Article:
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Government commitment

The Department of Health’s Call to action on obesity in England set a target to reduce the prevalence of adult obesity by 2020 and acknowledged the need to provide clinical services for obese adults in addition to public health preventative interventions. Dr Pryke, meantime, isn’t alone when she calls for more to be done for the younger generation. “Primary care health professionals, led by GPs, must be fully engaged in identifying the first signs of excess weight developing in pre-school years and intervene before weight becomes an issue.”

And that’s exactly what health experts have long been calling for – and will continue to call for after the government’s childhood obesity plan, unveiled in August, was panned for its lack of definitive action. “The responsibility for tackling obesity lies fairly and squarely with the government at a national and local level; they need to act in the face of industry pressure and fulfil their duty to regulate,” says Dr Michelle Drage, chief executive, Londonwide LMCs.

She adds that GPs need to be supported in their efforts to tackle childhood obesity as root behavioural causes are usually already ingrained before the child is seen by a doctor. “Properly funding the allied health professionals and community facilities which GPs need to be able to signpost to is a significant part of this. For example, local councils run affordable or free education and exercise classes to support families with obese children; this helps with prevention and provides an option which GPs can point patients to when they present with weight-related conditions.”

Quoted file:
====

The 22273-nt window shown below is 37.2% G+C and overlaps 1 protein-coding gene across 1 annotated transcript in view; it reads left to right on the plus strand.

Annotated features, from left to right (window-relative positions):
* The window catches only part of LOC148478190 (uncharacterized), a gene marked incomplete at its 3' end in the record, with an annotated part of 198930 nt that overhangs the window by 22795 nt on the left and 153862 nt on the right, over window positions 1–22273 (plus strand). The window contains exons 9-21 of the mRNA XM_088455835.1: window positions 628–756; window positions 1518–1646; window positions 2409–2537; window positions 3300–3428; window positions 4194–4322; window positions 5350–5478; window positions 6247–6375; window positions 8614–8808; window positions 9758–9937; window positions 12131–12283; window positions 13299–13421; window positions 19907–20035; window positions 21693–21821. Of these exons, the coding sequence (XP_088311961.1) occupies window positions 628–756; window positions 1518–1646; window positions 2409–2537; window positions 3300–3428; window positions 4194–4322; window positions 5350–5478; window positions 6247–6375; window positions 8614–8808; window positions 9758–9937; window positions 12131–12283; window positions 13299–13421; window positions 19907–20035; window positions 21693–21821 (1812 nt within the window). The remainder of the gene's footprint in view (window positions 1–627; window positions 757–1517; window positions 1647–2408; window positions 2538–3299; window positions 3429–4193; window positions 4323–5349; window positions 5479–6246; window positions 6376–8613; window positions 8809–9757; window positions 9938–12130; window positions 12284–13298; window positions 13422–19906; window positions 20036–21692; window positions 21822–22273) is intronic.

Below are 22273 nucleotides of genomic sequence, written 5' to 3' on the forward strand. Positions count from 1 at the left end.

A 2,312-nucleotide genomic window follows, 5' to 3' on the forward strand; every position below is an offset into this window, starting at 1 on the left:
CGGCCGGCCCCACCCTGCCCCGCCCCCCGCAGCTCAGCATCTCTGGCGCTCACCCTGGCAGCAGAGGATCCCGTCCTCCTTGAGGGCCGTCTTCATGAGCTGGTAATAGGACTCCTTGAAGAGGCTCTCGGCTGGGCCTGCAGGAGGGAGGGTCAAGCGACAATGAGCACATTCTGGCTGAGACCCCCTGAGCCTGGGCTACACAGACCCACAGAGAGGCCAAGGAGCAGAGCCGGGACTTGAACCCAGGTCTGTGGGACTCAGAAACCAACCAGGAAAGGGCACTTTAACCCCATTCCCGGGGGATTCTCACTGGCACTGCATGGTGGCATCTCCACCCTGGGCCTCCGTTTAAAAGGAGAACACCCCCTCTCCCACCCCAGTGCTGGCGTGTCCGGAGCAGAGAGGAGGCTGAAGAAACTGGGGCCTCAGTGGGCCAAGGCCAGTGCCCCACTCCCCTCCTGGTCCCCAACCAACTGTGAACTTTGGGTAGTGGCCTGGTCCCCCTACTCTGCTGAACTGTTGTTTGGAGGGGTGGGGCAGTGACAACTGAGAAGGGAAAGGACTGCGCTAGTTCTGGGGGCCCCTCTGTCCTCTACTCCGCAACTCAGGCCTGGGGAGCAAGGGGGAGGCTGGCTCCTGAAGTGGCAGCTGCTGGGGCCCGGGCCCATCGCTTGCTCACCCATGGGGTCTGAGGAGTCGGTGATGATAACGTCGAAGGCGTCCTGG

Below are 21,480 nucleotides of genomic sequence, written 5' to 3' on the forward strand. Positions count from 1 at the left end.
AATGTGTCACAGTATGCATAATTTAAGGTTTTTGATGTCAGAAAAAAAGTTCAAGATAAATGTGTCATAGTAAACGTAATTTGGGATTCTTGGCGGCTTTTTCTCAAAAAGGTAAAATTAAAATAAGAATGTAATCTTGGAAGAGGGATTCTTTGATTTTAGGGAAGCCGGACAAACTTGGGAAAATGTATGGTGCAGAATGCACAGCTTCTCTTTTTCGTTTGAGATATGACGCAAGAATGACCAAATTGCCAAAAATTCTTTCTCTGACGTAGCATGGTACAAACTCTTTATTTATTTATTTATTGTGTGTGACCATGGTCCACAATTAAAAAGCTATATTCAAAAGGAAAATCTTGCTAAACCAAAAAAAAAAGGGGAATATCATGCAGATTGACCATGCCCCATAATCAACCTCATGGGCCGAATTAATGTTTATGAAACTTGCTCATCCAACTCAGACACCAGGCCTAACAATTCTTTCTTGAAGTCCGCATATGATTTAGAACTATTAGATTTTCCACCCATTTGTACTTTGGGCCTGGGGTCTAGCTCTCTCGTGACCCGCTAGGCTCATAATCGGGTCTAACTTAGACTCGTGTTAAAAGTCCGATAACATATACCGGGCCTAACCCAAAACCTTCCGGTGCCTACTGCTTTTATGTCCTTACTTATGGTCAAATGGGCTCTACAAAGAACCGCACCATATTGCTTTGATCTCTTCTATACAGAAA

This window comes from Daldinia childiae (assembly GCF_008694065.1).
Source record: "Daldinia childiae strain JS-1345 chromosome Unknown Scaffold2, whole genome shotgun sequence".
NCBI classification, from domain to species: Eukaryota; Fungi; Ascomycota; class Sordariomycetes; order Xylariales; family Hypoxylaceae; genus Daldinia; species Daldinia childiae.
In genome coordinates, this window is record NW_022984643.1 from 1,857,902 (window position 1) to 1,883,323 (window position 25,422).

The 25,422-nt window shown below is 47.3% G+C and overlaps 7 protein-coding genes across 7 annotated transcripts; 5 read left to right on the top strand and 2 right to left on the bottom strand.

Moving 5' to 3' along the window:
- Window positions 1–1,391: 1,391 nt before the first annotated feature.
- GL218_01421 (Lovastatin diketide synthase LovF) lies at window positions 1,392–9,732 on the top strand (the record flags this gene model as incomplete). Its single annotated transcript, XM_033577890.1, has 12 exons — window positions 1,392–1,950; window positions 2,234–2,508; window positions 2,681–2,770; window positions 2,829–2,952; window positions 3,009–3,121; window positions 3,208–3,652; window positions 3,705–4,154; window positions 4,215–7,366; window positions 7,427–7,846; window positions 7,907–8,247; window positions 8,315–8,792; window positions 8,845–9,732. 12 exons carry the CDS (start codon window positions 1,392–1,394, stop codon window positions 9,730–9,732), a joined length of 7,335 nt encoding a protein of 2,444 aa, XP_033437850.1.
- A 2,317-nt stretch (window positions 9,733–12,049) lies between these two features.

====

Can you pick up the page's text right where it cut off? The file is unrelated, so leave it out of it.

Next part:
A handful of CCGs in Sussex are offering £5,000 grants to the area’s 158 nursery schools to pay for a range of activities aimed at increasing physical activity and promoting healthy eating. Time will tell if such initiatives are successful but they’re certainly helping England lead – and promote – a healthier future.

The RCGP’s top 10 tips for GPs when discussing a patient’s weight:

  1. Always consider whether your patient’s weight may be relevant to both future health and the presenting complaint and if s/he would benefit from active management.
  2. Start by asking, “How do you feel about your weight?” or, “Do you keep an eye on your weight?” to avoid casting judgement.
  3. Acknowledge the difficulties involved in changing weight. Explore what steps the patient may have tried already.
  4. Check whether weight management is a priority for the patient right now.
  5. Distinguish between health aspects and cosmetic concerns.
  6. Broaden awareness of the wide variety of health gains from improving lifestyle.
  7. For patients who aren’t ready to aim for weight reduction, explain that taking active steps to avoid further weight gain is a worthwhile goal in itself.
  8. Consider the effect of changed eating and activity patterns on other family members, especially children.
  9. Refer non-complex patients to a local, community-based weight management service as a first option.
  10. Consider screening for eating disorders if you suspect underlying psychological problems relating to body image or eating behaviours.